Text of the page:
Catch-22 in mental health: An open letter to Andrew Williams, CEO of Stratford General Hospital and Randy Pettapiece, MPP

Dear Andrew Williams and Randy Pettapiece,

Recently, my father was hospitalised for schizophrenia in the psychiatric ward at the Stratford General Hospital. This was good news. It was a welcome change after months of increasingly abusive and dangerous behaviour on his part that affected the entire family. Not only was he suffering from disordered thoughts and paranoid delusions, he lost his impulse control with regard to money (and some other things as well). Due to his condition he lacks the ability to deal with his own finances. He was admitted to the Stratford General Hospital and shortly thereafter, a medical tribunal determined that he was not competent to make his own medical decisions. My mother was assigned to be his medical decision-maker and power of attorney.

Yesterday, we found out that some unscrupulous lawyer visited the Stratford General Hospital to arrange the papers so that my dad could transfer his medical decision-making and power of attorney away from my mother, and give it to another patient on the psychiatric ward. As far as we know, this other patient is just some guy that my dad met less than two weeks ago when he was admitted. The name sounds made-up, though, so for all we know, it’s not his real name. This “other patient” could even be a delusion of my dad’s.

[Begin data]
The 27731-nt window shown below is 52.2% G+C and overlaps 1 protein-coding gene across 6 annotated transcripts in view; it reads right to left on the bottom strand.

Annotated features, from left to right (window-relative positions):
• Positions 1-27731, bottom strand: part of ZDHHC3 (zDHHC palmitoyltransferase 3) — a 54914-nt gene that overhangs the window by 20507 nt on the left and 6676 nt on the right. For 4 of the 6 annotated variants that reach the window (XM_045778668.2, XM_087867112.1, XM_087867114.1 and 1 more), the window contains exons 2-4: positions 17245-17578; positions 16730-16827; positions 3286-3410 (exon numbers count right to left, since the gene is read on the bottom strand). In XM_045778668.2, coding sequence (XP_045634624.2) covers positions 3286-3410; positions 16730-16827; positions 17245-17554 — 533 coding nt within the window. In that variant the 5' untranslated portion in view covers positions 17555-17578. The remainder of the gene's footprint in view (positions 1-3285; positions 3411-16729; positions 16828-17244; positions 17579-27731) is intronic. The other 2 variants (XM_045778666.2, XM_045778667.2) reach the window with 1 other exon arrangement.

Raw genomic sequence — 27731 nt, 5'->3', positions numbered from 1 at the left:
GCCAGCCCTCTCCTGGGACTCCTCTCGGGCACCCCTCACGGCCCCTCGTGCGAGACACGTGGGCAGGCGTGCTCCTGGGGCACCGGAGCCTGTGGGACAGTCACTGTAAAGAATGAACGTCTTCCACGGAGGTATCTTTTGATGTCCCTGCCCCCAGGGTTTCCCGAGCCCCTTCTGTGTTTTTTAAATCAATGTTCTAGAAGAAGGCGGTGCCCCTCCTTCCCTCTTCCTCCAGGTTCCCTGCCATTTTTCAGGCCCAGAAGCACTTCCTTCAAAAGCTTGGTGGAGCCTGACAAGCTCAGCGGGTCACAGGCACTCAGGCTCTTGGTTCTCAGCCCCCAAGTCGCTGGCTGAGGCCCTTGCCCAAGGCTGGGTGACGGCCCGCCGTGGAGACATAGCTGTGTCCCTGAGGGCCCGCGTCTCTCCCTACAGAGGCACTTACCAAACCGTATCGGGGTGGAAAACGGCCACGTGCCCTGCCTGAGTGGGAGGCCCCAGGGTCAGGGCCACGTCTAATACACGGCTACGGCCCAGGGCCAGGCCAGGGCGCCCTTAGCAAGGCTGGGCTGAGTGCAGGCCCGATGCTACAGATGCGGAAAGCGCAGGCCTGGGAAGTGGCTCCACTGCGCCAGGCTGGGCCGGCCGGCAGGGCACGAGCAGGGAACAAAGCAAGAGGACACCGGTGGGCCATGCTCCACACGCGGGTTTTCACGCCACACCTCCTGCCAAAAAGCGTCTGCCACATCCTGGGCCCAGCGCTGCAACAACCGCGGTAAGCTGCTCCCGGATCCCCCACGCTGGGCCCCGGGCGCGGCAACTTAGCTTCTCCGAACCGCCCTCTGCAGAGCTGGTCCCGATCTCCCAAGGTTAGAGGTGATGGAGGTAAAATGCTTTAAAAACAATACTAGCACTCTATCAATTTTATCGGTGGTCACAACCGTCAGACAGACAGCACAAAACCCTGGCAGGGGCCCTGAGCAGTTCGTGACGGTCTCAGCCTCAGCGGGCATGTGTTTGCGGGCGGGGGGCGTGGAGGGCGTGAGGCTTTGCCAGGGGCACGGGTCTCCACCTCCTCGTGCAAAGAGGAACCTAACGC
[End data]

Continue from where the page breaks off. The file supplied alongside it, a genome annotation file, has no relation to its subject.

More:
Needless to say, we were upset.

We contacted the lawyer to ask him what he thought he was doing. He said he didn’t do anything—that it was my dad who made it happen, and that he had training to determine when someone was competent to make such decisions. We will be inquiring about what legal options we have against this individual.

When we told our own lawyer about the problem, his administrative assistant broke out laughing, because it was such a ridiculous turn of affairs. He advised us to get a letter from dad’s psychiatrist, and on the basis of such a letter, it would be possible to have this transfer of power of attorney reversed. This seemed reasonable. On contacting the doctor, we were told that he could not release such a letter, since my dad has requested that his medical information not be shared with us (one of his paranoid delusions is that we’re out to get him), and my mother no longer had her status as his medical decision-maker and power of attorney.